The past week or so has seen a media frenzy about whether our Prime Minister is a bully (or not as Downing Street says).
Many and varied have been the reactions ranging from the very soft to the extremely hard and there does not seem to be a consensus on even the definition of bullying.
Whatever the definition, bullying can take many forms not the least of which is downright subtle, which could include exclusion from meetings, sidelining, not speaking or ignoring someone. On the other hand bullying can be outward as a visible expression of anger.
Aristotle said (and I paraphrase) the anger can be a good emotion provided that it is focussed and is NOT widespread and continuous.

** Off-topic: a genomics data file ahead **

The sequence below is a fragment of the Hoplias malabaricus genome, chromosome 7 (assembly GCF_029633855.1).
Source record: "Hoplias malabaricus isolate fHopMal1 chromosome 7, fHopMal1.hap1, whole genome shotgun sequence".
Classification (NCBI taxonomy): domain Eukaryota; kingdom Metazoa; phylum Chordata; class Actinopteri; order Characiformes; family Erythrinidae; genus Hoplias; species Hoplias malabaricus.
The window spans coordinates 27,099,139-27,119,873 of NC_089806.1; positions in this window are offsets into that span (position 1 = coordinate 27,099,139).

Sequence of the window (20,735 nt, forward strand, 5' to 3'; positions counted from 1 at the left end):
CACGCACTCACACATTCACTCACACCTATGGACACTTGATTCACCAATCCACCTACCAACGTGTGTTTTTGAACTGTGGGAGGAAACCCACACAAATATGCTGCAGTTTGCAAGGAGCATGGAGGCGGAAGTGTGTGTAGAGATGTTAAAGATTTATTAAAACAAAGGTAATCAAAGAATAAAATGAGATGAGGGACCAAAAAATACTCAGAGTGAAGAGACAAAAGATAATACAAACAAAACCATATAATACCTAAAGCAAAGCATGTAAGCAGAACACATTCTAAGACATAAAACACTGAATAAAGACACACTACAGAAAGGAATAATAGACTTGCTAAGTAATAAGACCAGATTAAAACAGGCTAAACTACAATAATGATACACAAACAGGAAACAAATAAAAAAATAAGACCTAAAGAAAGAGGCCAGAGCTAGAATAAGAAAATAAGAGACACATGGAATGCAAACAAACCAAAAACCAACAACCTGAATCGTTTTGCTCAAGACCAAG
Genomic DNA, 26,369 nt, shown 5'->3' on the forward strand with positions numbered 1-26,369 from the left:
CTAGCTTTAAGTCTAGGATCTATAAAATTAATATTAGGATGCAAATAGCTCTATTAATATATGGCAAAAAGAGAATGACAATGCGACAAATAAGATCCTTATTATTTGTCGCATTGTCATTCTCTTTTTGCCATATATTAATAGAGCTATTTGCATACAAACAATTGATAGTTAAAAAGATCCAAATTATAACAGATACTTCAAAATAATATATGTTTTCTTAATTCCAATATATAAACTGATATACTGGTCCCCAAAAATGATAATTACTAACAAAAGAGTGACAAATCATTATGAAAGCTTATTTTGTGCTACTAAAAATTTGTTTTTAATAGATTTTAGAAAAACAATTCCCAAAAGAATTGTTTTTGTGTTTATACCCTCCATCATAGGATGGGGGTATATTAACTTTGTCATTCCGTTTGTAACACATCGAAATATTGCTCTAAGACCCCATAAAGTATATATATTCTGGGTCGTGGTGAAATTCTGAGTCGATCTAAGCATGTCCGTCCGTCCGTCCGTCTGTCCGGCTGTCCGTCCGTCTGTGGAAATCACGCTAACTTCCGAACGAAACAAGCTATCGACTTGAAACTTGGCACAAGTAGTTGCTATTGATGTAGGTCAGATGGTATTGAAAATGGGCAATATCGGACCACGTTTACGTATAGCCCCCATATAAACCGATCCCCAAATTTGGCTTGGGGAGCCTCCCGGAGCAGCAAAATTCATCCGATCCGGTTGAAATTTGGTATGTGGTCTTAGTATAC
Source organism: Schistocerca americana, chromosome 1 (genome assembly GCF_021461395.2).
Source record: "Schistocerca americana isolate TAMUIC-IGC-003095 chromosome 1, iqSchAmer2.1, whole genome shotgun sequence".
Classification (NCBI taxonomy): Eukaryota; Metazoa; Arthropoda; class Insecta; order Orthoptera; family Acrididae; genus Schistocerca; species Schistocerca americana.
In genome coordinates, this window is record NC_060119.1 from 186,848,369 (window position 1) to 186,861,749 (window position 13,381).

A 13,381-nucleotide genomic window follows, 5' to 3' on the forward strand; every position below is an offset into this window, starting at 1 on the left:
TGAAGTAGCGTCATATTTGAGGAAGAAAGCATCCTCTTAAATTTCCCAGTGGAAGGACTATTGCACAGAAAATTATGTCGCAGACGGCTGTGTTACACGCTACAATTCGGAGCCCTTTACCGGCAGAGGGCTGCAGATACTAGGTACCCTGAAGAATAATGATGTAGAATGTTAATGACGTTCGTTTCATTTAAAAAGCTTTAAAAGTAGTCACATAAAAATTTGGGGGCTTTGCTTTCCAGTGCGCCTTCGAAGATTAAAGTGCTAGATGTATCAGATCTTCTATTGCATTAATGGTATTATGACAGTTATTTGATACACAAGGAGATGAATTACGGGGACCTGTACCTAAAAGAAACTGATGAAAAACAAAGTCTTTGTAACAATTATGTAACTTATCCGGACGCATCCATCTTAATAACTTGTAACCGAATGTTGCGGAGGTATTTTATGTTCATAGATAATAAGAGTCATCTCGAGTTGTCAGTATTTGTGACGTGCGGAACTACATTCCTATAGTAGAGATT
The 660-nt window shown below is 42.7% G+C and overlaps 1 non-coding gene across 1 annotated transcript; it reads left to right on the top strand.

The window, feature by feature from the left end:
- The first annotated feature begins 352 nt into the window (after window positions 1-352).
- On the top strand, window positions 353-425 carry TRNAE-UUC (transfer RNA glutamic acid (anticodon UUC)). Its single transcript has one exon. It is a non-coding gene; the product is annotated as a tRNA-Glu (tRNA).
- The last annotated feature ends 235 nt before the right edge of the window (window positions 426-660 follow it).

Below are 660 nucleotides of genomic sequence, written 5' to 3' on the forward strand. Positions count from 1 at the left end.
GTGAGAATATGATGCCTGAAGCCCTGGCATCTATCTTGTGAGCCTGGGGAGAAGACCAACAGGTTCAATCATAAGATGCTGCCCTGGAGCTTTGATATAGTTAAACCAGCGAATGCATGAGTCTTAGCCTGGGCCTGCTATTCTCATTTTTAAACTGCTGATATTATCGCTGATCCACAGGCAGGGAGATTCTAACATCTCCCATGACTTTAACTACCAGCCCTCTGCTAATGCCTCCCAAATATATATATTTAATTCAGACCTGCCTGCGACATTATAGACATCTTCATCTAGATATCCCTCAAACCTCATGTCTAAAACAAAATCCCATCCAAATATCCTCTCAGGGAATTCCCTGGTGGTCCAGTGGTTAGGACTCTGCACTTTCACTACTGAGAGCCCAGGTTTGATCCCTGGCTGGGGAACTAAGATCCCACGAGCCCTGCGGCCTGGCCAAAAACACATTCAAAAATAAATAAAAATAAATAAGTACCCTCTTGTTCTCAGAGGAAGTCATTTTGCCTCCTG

My friend Will Hopper, co-author of The Puritan Gift, in a recent blog (http://thepuritangift.wordpress.com) recalls that Winston Churchill would shout at his Generals but expected them to shout back at him.
The clue lies in the relative positions of the shouter and shoutee (if the solecism can be excused). What is quite unacceptable is using the same methods to subordinates, especially junior subordinates.
Without doubt, that can be construed as bullying and has no place in a civilised organisation. Will Hopper makes the point that great organisations have an active upward flow of information and to inhibit that by the imposition of fear, in any form, is totally counter-productive, as well as showing the “leader” to be morally bankrupt.
In the end, the values of an organisation should be sufficiently well grounded as to ensure that the leadership requires the team to feel free enough to bring both good and bad news without expecting the messenger to be shot.
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